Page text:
Long-term potentiation and long-term depression in hippocampal CA1 neurons of mice lacking the IP3 type 1 receptor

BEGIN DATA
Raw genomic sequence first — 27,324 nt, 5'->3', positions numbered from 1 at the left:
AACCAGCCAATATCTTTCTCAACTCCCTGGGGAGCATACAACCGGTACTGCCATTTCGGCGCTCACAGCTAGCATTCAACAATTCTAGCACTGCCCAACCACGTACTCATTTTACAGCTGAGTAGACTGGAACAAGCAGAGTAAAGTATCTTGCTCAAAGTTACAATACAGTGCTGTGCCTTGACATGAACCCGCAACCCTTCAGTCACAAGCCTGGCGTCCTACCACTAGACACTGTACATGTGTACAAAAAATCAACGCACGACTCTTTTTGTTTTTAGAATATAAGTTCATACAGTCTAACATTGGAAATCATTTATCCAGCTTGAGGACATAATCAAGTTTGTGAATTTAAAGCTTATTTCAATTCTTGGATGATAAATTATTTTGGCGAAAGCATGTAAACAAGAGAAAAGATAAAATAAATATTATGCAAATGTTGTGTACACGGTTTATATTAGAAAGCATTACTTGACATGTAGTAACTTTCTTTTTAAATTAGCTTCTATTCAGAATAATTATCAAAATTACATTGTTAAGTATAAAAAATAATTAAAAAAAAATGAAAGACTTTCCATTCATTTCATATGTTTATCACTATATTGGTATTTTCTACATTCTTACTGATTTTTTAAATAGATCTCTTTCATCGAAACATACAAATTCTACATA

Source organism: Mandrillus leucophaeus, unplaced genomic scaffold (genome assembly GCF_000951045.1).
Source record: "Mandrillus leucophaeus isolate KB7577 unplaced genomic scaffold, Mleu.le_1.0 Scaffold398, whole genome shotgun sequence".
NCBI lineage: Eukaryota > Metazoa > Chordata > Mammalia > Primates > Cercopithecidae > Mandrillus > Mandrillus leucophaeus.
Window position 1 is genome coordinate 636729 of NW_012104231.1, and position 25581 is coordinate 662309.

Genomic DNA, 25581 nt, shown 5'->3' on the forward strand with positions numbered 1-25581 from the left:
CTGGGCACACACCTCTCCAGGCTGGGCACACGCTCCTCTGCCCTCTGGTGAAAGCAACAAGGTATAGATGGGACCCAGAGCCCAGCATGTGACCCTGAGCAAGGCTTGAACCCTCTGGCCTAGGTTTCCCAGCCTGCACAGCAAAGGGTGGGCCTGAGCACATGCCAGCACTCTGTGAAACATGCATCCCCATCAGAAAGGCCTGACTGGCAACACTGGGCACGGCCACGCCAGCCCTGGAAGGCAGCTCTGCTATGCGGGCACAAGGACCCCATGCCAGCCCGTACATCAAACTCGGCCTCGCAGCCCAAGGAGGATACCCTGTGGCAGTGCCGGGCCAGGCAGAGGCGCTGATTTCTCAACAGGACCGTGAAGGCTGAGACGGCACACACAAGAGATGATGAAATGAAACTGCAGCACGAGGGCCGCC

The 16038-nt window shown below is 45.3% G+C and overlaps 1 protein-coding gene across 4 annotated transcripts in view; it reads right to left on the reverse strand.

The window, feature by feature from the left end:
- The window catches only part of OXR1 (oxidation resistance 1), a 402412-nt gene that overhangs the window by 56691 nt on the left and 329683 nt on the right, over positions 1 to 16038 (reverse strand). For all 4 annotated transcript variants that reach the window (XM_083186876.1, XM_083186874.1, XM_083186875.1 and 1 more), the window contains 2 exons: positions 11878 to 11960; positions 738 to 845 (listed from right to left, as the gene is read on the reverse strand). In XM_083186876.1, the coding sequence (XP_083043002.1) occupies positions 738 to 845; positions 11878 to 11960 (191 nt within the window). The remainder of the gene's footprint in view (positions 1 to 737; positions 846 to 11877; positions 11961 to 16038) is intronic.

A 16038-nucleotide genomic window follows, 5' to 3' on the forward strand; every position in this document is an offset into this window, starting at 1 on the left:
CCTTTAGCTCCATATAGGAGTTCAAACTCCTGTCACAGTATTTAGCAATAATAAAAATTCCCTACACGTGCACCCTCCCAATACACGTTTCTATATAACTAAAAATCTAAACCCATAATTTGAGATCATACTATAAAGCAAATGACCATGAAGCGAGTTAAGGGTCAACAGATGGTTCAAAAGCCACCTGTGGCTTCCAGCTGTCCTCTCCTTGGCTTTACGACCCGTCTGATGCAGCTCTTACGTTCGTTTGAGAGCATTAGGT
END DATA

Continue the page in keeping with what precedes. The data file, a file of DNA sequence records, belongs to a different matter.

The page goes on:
ABSTRACT To investigate the role in synaptic plasticity of Ca(2+) released from intracellular Ca(2+) stores, mice lacking the inositol 1,4,5-trisphosphate type 1 receptor were developed and the physiological properties, long-term potentiation, and long-term depression of their hippocampal CA1 neurons were examined. There were no significant differences in basic synaptic functions, such as membrane properties and the input/output relationship, between homozygote mutant and wild-type mice. Enhanced paired-pulse facilitation at interpulse intervals of less than 60 ms and enhanced post-tetanic potentiation were observed in the mutant mice, suggesting that the presynaptic mechanism was altered by the absence of the inositol 1,4,5-trisphosphate type 1 receptor. Long-term potentiation in the field-excitatory postsynaptic potentials induced by tetanus (100 Hz, 1 s) and the excitatory postsynaptic currents induced by paired stimulation in hippocampal CA1 pyramidal neurons under whole-cell clamp conditions were significantly greater in mutant mice than in wild-type mice. Homosynaptic long-term depression of CA1 synaptic responses induced by low-frequency stimulation (1 Hz, 500 pulses) was not significantly different, but heterosynaptic depression of the non-associated pathway induced by tetanus was blocked in the mutant mice. Both long-term potentiation and long-term depression in mutant mice were completely dependent on N-methyl-D-aspartate receptor activity. To rule out the possibility of an effect compensating for the lack of the inositol 1,4,5-trisphosphate type 1 receptor occurring during development, an anti-inositol 1,4,5-trisphosphate type 1 receptor monoclonal antibody that blocks receptor function was diffused into the wild-type cell through a patch pipette, and the effect of acute block of inositol 1,4,5-trisphosphate type 1 receptor on long-term potentiation was examined. Significant enhancement of long-term potentiation was observed compared with after control immunoglobulin G injection, suggesting that developmental redundancy was not responsible for the increase in long-term potentiation amplitude observed in the mutant mouse. The properties of channels that could be involved in long-term potentiation induction were examined using whole-cell recording. N-methyl-D-aspartate currents were significantly larger in mutant mice than in wild-type mice only between holding potentials of -60 and -80 mV. We conclude that inositol 1,4,5-trisphosphate type 1 receptor activity is not essential for the induction of synaptic plasticity in hippocampal CA1 neurons, but appears to negatively regulate long-term potentiation induction by mild modulation of channel activities.